Essentially, Finch Express uses a technique called Group Sequential Analysis, first developed by Abraham Wald in 1945. Group Sequential Analysis has been used extensively in high-risk clinical trials, such as heart valve studies, where it’s possible that one treatment is actually harming the patients. Ethically, we would want to stop a harmful clinical trial immediately—but statistically, checking the experiment results mid-run or “peeking” will vastly increase your rate of false positives and invalidate your statistical results.
Group Sequential Analysis provides a controlled, statistically rigorous way to “peek” at experiment results at set points during the experiment run. This allows Groupon to end an experiment early if it is losing money, and to roll out an experiment early if it is deemed an early winner (capturing more upside).
Finch Express does all of this automatically. Product managers create the experiment in Finch Express, add a description and screenshots (to save the details for future product managers to reference), and launch the experiment at 50/50. Finch Express does the heavy lifting of dynamically determining the appropriate lift sensitivity for the experiment (based on traffic and conversion rate), performing the Group Sequential Analysis calculations, deeming the experiment a “success,” “failure,” or “flat” (most experiments end flat), and even automatically rolling out or rolling back the experiment based on its results. Then, Finch Express reports on the financial results of the experiment. The experimentation platform prevents product managers from statistical no-nos, such as peeking, unbalanced bucketing, and concluding the experiment too early. As a result, our experimentation processes have a high degree of statistical rigor.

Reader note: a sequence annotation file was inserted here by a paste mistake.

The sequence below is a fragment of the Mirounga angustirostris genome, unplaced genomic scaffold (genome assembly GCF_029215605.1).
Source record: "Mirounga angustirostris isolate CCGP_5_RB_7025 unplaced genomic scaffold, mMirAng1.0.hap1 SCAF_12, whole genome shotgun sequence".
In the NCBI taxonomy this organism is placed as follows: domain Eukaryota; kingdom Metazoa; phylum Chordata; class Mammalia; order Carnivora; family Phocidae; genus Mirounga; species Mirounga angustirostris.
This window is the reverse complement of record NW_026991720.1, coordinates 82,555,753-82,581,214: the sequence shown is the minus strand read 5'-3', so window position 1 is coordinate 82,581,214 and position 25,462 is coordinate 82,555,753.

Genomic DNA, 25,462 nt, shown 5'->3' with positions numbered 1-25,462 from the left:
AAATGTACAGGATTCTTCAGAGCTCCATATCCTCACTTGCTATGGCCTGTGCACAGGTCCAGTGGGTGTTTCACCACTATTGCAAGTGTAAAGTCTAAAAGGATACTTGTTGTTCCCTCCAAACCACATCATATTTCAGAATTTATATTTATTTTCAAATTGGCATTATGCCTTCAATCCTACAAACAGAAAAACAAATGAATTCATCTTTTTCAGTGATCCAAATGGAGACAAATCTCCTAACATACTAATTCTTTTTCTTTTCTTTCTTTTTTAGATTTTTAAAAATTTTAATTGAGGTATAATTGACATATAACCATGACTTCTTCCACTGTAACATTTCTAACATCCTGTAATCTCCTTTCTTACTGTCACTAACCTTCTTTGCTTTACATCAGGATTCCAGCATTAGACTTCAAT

On average, Group Sequential Analysis allows us to conclude experiments an average of 57.53% earlier compared to simply running them to a single final checkpoint. This reduces the cost of failed experiments, hastens upside capture of successful experiments, and allows for much faster iteration and innovation.
To date, Groupon product managers have run a total of 2,500 experiments, thanks in large part to the proprietary and patent-pending experimentation platform.
Thanks for staying with me until the end! I hope this gives you an idea for how we use big data at global scale here at Groupon to create our product roadmaps, to innovate with new products and features, to monitor product performance, and to evaluate the impact of new initiatives. If you’re interested in learning more about data-driven product management opportunities at Groupon, have a look at our open roles.